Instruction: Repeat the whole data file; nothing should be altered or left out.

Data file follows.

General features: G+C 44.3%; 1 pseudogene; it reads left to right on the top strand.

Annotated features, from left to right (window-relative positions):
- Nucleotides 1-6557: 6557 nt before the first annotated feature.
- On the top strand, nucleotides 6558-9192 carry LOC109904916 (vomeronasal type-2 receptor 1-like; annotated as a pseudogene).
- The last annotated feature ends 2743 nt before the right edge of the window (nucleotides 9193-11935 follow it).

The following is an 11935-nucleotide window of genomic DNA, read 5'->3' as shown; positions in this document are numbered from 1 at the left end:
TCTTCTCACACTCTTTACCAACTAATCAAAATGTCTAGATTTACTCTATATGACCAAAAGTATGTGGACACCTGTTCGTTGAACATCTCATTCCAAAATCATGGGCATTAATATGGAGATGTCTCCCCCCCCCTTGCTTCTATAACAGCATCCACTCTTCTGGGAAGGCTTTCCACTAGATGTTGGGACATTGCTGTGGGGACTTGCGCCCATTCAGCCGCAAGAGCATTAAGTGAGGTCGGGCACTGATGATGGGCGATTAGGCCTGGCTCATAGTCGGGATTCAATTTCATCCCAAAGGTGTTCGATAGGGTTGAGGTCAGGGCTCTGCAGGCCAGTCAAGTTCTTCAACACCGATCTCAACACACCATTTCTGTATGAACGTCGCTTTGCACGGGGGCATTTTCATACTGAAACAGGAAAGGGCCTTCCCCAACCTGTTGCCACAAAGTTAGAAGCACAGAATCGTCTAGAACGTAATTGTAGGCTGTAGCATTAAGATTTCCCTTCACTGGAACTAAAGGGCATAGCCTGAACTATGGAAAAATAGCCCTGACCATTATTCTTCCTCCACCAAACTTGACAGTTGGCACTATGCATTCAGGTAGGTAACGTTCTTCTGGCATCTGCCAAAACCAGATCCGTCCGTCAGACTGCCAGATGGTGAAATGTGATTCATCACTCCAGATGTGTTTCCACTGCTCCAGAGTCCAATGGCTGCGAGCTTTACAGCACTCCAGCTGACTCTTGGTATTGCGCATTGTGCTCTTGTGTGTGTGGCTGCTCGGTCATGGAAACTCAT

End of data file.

General features: G+C 44.3%; 1 pseudogene; it reads left to right on the top strand.

Annotated features, from left to right (window-relative positions):
- Nucleotides 1-6557: 6557 nt before the first annotated feature.
- On the top strand, nucleotides 6558-9192 carry LOC109904916 (vomeronasal type-2 receptor 1-like; annotated as a pseudogene).
- The last annotated feature ends 2743 nt before the right edge of the window (nucleotides 9193-11935 follow it).

The following is an 11935-nucleotide window of genomic DNA, read 5'->3' as shown; positions in this document are numbered from 1 at the left end:
TCTTCTCACACTCTTTACCAACTAATCAAAATGTCTAGATTTACTCTATATGACCAAAAGTATGTGGACACCTGTTCGTTGAACATCTCATTCCAAAATCATGGGCATTAATATGGAGATGTCTCCCCCCCCCTTGCTTCTATAACAGCATCCACTCTTCTGGGAAGGCTTTCCACTAGATGTTGGGACATTGCTGTGGGGACTTGCGCCCATTCAGCCGCAAGAGCATTAAGTGAGGTCGGGCACTGATGATGGGCGATTAGGCCTGGCTCATAGTCGGGATTCAATTTCATCCCAAAGGTGTTCGATAGGGTTGAGGTCAGGGCTCTGCAGGCCAGTCAAGTTCTTCAACACCGATCTCAACACACCATTTCTGTATGAACGTCGCTTTGCACGGGGGCATTTTCATACTGAAACAGGAAAGGGCCTTCCCCAACCTGTTGCCACAAAGTTAGAAGCACAGAATCGTCTAGAACGTAATTGTAGGCTGTAGCATTAAGATTTCCCTTCACTGGAACTAAAGGGCATAGCCTGAACTATGGAAAAATAGCCCTGACCATTATTCTTCCTCCACCAAACTTGACAGTTGGCACTATGCATTCAGGTAGGTAACGTTCTTCTGGCATCTGCCAAAACCAGATCCGTCCGTCAGACTGCCAGATGGTGAAATGTGATTCATCACTCCAGATGTGTTTCCACTGCTCCAGAGTCCAATGGCTGCGAGCTTTACAGCACTCCAGCTGACTCTTGGTATTGCGCATTGTGCTCTTGTGTGTGTGGCTGCTCGGTCATGGAAACTCAT